Having everyone branch and merge off of develop provides a base that keeps in
sync with the rest of your code base. Your feature branch exists by itself,
and all it needs to do to stay in sync is occasionally merge develop.
Compared to git-flow
This is very similar to the workflow called git-flow. There are a few
If my memory serves, it used to call for branch names with the author’s name
in it (a re-reading of it now doesn’t show that though). That’s what remote
repositories are for, so I don’t want to use that.
Correction, nvie just confirmed that it’s never been there, so one of my
biggest gripes with it wasn’t founded. Oops. :-/
Next, hot fixes or bug fixes in git-flow are merged to master and develop
instead of only master. I want the versions going through master then back
out to develop. To me, it’s a cleaner conceptual model.
Versions, a thing I’ve written about, are important. I want
develop to be installable, but I don’t want it confused with any released
version. There should only be one commit, a tagged commit at that, in each
repository that can be built for any given version.
I don’t call out release branches in my description because my hope is that
they aren’t necessary. Of course, if your project has a long QA cycle that’s
independent of development or you’re trying to chase down a stray bug or two
before a release, then a release branch is great, I just don’t make them
The most important thing is to create some process to how code moves through
your repository, document it, and stick to it. Everyone always committing
directly to master is not sustainable. It also makes it much harder to
revert changes if something makes it in by accident as you have to go find all
the relevant commits instead of reverting one merge commit.
Worst than a free-for-all in master is the hybrid. Committing some of the
time directly to master and other times to a feature branch means there’s no
pattern to how your code is used. What’s the threshold for creating a feature
branch? Is it based on how big the feature is, or how long it’s going to take?
Answering these questions distracts you and future contributors. Providing a
solid pattern of how contributions flow through your repository is an important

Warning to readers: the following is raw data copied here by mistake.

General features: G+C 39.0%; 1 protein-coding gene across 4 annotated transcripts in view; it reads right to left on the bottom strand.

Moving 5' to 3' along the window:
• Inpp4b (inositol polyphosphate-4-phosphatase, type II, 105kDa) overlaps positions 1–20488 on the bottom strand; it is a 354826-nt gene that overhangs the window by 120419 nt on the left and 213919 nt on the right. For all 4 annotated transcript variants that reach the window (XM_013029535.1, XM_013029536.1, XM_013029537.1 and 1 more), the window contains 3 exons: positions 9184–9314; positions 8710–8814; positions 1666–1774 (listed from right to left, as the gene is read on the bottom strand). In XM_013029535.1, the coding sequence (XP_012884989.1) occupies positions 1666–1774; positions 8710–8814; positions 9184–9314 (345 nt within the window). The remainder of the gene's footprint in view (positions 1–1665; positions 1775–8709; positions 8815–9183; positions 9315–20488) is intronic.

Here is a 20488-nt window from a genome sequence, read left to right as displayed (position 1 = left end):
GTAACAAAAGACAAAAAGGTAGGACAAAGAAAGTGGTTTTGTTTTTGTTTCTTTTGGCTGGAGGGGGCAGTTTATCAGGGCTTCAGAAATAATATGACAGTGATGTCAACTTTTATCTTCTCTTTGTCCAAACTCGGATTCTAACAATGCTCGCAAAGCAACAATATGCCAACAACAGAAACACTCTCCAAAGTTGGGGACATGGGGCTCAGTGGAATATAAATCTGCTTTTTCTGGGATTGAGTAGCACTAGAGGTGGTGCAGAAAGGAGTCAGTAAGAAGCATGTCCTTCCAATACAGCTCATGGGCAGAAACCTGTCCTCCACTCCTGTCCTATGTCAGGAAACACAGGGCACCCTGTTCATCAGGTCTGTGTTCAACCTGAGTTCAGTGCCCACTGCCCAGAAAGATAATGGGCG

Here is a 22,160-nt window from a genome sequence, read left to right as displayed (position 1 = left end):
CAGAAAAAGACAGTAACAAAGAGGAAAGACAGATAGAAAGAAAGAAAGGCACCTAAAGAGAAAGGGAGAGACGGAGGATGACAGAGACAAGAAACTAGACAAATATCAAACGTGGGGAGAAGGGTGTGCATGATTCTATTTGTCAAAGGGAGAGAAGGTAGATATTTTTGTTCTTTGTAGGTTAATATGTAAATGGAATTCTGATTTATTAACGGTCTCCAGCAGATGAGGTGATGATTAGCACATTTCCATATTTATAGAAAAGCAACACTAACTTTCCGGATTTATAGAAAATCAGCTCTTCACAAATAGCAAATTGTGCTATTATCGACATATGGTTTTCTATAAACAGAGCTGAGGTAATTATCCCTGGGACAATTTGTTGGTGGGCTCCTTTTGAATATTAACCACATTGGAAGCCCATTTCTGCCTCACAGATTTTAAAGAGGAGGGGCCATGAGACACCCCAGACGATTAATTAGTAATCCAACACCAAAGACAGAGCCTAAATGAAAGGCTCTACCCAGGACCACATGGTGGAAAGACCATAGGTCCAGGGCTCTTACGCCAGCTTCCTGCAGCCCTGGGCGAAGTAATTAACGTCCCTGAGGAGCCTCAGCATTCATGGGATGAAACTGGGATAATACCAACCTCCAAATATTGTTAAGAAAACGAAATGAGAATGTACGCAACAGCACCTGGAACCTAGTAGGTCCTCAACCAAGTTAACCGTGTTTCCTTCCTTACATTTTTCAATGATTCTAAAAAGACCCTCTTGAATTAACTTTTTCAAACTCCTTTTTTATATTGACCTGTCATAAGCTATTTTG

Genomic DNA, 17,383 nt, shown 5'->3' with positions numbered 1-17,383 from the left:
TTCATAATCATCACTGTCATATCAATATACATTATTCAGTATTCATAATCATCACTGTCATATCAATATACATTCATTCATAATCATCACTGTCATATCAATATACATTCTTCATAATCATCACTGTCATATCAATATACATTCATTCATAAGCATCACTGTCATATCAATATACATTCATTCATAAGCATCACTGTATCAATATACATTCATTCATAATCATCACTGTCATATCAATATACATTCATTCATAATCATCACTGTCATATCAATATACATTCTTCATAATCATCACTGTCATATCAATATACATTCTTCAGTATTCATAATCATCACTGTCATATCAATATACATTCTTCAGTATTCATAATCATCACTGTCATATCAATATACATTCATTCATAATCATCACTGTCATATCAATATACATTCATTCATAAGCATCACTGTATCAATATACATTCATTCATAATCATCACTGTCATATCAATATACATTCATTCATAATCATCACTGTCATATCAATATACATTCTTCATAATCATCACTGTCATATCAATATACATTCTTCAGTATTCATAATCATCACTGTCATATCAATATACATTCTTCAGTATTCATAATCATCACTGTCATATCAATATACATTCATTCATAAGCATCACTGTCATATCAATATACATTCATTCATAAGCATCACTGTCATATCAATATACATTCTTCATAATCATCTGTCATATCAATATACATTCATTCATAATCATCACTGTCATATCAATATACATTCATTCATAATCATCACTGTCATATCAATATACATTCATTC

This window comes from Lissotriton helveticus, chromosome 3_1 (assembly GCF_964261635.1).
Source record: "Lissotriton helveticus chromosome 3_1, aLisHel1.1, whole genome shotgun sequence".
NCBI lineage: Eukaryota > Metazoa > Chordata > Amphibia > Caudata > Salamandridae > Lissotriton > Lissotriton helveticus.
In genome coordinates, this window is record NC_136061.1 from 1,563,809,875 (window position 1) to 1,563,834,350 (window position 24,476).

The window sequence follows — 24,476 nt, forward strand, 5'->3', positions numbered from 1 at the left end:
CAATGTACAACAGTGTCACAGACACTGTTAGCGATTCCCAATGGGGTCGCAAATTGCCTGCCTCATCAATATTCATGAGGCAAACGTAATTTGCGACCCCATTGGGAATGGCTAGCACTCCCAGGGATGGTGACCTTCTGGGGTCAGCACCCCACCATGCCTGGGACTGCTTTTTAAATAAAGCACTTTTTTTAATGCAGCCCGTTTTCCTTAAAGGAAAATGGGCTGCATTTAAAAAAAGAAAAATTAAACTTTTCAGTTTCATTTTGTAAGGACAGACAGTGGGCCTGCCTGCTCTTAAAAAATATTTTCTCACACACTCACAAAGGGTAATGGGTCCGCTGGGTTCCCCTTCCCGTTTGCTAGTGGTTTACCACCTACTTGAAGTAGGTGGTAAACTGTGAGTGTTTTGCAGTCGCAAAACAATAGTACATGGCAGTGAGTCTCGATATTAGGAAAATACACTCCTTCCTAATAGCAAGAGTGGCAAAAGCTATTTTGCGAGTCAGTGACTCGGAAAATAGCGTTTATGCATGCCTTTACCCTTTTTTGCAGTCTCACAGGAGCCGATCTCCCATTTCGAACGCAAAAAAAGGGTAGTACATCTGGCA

step in making your project more accessible to fellow contributors regardless
of whether those are in the open-source community or an office down the hall.
Some of the things outlined here might seem like a lot of overhead, but in the
end they save you time. Most importantly, they’ll scale beyond just you.
What version of Chrome are you using? Beyond the major version number, what
version of your operating system are you on? If you deploy using Linux code,
what version is your Linux Kernel?
My answer to those questions: I don’t know. Or didn’t. I just checked and I’m
on version 42.0.2311.39 beta for Chrome, 10.10.2 for OS X, and
3.16.7-tinycore64 for my Docker VM I use for testing images. My life isn’t
better for knowing that information, though.
The same is true for most of the software you create. The version number
doesn’t matter, but to this day software developers don’t want to mark their
software as version 1.0. 1.0 carries a lot of weight. To a lot of developer’s
it means you’re done. It means you’re confident in it. It means things aren’t
going to drastically change.
The Python community is afraid of 1.0. The only reason I can understand why is
because it’s the largest case of collective imposter’s syndrome I’ve ever seen.
Don’t believe me? There are 61,564 Python packages that have been released
according to this page. Of those, 40,489 have a version number that